All the refinements of philosophy can add nothing to the clearness and certainty with which
the mind perceives, that an effect supposes a cause; that an action implies an agent; and that appearances of design and contrivance in any production, with a view to some end, are unquestionable indications of the existence of some being, who was possessed of intelligence and skill equal to the effect produced. Nor can all the subtleties of metaphysical sophistry destroy the perception which the mind has of these relations, or render their existence problematical. The most uncultivated understanding must see, and the most ingenious sceptic will find it impossible, on any ground of solid argument, to deny, that every work which bears evident marks of design, and is adapted to answer some purpose, must be produced by an intelligent cause.
Apply this obvious principle to the great operations of nature. Observe, for example, the structure and growth of a plant. Remark the variety of delicate fibres of which it is composed, the distinct forms of the several parts, their mutual relations, the regular and complete whole which is produced by their combination, and the provision which is made for their production,nourishment and growth. Contemplate the amazing diversity of genera and species, and the nice gradations from one genus, and from one species, to another, which the scientific study of this part of nature has discovered. From the vegetable, turn your attention to the animal world, and observe, displayed in a still more wonderful manner, perfection of form, variety of species, and mutual relation and dependance. Behold every animal provided with abundant inter
nal sources, and external means, of life and enjoyment. Survey the curious structure of that complex machine an animal body, in which the several parts are exactly adjusted to each other, and combined in the most perfect harmony, to carry on the several functions of animal life. Recollect, that combinations of these materials, similar in the great outline, but infinitely diversified in the subordinate parts, form that countless multitude of animals which people the earth.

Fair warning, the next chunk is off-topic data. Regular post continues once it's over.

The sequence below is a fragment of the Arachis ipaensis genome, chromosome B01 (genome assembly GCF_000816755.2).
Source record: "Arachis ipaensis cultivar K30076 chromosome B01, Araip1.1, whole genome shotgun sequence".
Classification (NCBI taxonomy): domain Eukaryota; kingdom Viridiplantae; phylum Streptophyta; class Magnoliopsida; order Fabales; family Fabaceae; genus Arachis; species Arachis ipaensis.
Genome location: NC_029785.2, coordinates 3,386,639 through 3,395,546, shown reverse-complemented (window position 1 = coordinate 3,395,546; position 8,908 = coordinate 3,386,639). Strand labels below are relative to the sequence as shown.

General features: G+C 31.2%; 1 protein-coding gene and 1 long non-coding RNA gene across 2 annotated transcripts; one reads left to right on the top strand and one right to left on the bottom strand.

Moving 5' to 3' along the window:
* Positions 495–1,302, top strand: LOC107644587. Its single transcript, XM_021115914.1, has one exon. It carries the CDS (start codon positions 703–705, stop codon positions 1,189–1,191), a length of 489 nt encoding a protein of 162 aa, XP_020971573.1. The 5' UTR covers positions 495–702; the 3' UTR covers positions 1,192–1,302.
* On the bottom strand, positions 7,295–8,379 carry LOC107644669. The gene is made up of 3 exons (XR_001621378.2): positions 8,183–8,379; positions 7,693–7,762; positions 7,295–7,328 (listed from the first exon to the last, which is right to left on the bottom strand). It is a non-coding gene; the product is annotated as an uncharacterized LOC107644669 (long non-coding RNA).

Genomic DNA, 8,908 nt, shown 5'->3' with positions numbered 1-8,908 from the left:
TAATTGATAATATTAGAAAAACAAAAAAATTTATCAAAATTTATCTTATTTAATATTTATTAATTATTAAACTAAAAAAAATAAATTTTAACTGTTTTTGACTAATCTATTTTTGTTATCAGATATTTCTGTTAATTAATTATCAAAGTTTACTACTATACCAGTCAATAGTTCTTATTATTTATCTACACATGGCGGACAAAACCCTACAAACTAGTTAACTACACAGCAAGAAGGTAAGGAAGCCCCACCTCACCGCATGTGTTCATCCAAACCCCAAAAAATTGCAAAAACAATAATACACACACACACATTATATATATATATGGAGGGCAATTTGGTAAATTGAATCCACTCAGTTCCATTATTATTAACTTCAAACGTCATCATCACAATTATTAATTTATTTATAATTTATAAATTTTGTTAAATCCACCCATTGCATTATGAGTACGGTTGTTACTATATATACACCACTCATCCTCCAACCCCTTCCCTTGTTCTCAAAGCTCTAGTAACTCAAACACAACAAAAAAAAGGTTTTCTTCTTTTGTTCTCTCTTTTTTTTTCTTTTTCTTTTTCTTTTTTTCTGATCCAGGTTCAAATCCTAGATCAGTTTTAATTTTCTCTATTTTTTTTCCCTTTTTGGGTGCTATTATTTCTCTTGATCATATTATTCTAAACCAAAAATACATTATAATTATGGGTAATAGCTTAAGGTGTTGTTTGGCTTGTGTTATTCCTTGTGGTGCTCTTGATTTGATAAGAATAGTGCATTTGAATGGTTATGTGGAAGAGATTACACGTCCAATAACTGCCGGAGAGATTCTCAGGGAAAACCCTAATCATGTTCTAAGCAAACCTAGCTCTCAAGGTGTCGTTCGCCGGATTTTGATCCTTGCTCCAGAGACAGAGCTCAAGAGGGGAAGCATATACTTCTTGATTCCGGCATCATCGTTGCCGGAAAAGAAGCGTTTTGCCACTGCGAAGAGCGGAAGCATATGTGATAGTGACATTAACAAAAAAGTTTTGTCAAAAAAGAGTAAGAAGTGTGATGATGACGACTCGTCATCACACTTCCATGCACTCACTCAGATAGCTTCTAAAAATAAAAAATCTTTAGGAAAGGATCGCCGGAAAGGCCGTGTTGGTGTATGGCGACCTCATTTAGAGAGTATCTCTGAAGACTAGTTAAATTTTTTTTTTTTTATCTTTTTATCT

After this general review of the productions of nature, let reason judge, whether such regular, yet diversified forms could be produced, without the agency of a designing intelligence. If the ear be admirably constructed for hearing, and the eye for seeing, the ear and the eye were surely form, ed by a Being who intended that animals should hear and see-that is, are the effect of an intelligent cause. It should seem impossible to observe, in these and other instances, the tendencies of the various parts of nature to accomplish certain ends, without the fullest conviction, that there is some active Power or Being, by whom these ends are perceived, and who conducts the operations of nature with the intention of accomplishing them. Upon every page in the volume of nature, is written, in characters which all may read and understand, this great truth, THERE IS A GOD. Anonymous.